February 22, 2024 | Susan Napier-Sewell

How far away is death? How strong is your work culture?


A strong work culture can be a lifesaver.

When we lose focus on the task at hand, depending on the job and function, it’s possible for us to unwittingly in the process create a hazard not only for ourselves but for those around us — our work culture — performing under compromised safety.

Unfortunately, for many workers, distraction is the norm, and there’s a reluctance in the collective work culture to discuss it. 

Recommendation: Foster a work culture that encourages a questioning attitude.

We should develop a healthy respect for what can go wrong with each activity we perform. In doing so, we take personal responsibility for safe operations. Additionally, we should take a minute to identify the hazards for every task, every time. By encouraging a questioning attitude and understanding that learning never stops, we allow for leaders to pass along the safety legacy and for staff to feel comfortable while raising safety concerns.

How can you optimize workplace focus, improve work culture, and minimize risks of distractions and hazards? 

Pharmacists have to be on-task every minute of their shifts. Yet, they get interrupted about every two minutes. The American Pharmacists Association has published “Deflect distractions and intercept interruptions” to help healthcare professionals navigate multitasking, distractions, and interruptions that have become the norm in their work environment.

You don’t have to be a mindfulness expert to improve your ability to help your work culture maintain focus on the task and avoid serious mistakes. Implement these few simple behavioral changes:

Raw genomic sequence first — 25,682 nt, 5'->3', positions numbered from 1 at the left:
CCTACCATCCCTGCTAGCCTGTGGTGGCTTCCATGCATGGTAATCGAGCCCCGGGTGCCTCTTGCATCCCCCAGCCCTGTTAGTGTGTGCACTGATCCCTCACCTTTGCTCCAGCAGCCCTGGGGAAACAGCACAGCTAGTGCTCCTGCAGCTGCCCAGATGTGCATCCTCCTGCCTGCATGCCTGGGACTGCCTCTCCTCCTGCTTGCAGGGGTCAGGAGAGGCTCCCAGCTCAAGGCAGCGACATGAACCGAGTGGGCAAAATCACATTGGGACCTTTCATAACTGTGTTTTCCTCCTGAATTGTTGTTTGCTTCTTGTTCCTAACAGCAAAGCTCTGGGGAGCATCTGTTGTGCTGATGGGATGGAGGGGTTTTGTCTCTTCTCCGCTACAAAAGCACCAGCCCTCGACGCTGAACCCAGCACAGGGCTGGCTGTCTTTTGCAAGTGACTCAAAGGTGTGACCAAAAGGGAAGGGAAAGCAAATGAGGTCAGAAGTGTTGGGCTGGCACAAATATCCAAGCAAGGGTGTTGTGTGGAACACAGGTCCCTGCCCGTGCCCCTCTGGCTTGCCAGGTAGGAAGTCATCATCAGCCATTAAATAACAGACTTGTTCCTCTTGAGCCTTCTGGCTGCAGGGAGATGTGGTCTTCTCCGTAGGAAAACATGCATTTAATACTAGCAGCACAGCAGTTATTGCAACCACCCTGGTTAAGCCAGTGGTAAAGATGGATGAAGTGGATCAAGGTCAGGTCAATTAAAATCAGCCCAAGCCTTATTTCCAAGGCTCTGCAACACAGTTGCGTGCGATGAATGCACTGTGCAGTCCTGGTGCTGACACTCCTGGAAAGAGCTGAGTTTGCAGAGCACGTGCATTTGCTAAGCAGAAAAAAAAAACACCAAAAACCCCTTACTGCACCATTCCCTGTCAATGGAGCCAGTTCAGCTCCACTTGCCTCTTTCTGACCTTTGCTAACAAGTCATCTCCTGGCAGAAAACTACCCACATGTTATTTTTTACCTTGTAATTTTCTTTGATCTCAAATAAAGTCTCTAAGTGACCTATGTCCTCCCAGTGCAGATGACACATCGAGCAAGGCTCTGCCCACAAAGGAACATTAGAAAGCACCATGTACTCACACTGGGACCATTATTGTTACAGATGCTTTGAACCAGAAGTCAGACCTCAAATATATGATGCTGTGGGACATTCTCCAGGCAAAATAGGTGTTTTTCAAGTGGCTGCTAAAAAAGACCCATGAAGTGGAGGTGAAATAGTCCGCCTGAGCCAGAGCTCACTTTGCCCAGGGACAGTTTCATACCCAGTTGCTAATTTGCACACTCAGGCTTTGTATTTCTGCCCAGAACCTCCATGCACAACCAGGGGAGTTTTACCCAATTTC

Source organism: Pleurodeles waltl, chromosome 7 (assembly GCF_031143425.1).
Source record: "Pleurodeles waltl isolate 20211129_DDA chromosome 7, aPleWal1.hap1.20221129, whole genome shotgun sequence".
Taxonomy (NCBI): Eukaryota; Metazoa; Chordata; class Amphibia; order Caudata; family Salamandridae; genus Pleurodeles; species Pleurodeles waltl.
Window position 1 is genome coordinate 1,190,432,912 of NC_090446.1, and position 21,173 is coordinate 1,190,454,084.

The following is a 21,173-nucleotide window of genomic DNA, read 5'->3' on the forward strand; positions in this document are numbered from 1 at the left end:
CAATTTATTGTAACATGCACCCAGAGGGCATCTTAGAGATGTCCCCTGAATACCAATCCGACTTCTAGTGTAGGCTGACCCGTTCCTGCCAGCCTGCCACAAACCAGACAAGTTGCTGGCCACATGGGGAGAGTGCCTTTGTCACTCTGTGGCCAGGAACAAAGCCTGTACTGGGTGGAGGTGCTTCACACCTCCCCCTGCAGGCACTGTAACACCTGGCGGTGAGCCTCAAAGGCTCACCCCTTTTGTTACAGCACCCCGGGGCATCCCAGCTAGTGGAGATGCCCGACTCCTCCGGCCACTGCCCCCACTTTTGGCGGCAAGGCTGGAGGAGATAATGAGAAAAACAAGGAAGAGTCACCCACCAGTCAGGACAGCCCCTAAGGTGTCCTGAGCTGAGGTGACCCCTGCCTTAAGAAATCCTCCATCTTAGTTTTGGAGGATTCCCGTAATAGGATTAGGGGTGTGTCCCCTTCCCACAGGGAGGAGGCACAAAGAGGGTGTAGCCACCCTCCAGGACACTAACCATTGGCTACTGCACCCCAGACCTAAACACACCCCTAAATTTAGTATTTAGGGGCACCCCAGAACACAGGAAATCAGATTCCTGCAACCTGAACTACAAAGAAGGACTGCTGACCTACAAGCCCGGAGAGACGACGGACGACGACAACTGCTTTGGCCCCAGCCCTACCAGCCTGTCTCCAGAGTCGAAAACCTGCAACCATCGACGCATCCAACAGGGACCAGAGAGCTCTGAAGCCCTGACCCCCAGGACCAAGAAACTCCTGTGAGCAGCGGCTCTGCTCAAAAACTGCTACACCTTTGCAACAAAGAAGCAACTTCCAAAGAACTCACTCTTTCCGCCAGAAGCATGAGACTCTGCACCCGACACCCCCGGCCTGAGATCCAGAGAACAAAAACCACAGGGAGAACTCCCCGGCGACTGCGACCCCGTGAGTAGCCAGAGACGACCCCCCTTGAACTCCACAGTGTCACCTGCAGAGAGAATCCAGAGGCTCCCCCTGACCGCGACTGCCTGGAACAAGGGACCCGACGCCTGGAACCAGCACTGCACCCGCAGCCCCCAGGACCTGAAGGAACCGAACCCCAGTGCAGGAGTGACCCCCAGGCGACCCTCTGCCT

• Focus on your breathing to help you stay in the moment.
  • Take occasional brief breaks and let your mind deliberately wander, then return to the task more focused. A tweak on the occasional brief break for larger organizations is to have official break times, giving workers the opportunity to switch off from focused tasks. 
  • Stay well-fed and well-hydrated so that thirst and hunger don’t distract you. 
  • Write down thoughts about things you need to remember to do at home. This gets them out of your head and helps you concentrate on the task.
  • Create a work environment that helps you concentrate. For example, you might position yourself to get more daylight or get away from noisy coworkers.
  • Be mindful of the risks of repetitive work. Focus can lag when workers do the same thing over and over again. Consider job rotation to avoid the risk. Brainstorm with your peers or manager to identify clear risks (causal factors). Pinpoint solutions (corrective actions) for situations that occur as a reaction to distractions. 
  • Avoid multi-tasking and manage one job at a time to stay focused.
  • Put your mobile phone on silent (no buzzing either) or stow away so it’s not a distraction.
  • Stretch and move during lengthy endeavors of any type—shifts, conference calls, etc.

Incorporate hands-on practices within your work culture to help build, renew, and maintain sharp focus.

  • To expand upon taking a break: Move away from where you are; make a deliberate visual change from your usual workspace environment — a physical and visual break.
  • Make it your focus to rest well when you are away from work, and arise feeling refreshed.
  • If your job is endlessly repetitive, brainstorm solutions with your manager. 
  • Compare notes with other workers to learn about their coping mechanisms.

Source content credit: Some content in this lesson learned is taken from OPEXSHARE, “Mindfulness in the Workplace,” the Environment, Safety, Health, & Quality Office, NREL.

How Far Away Is Death?
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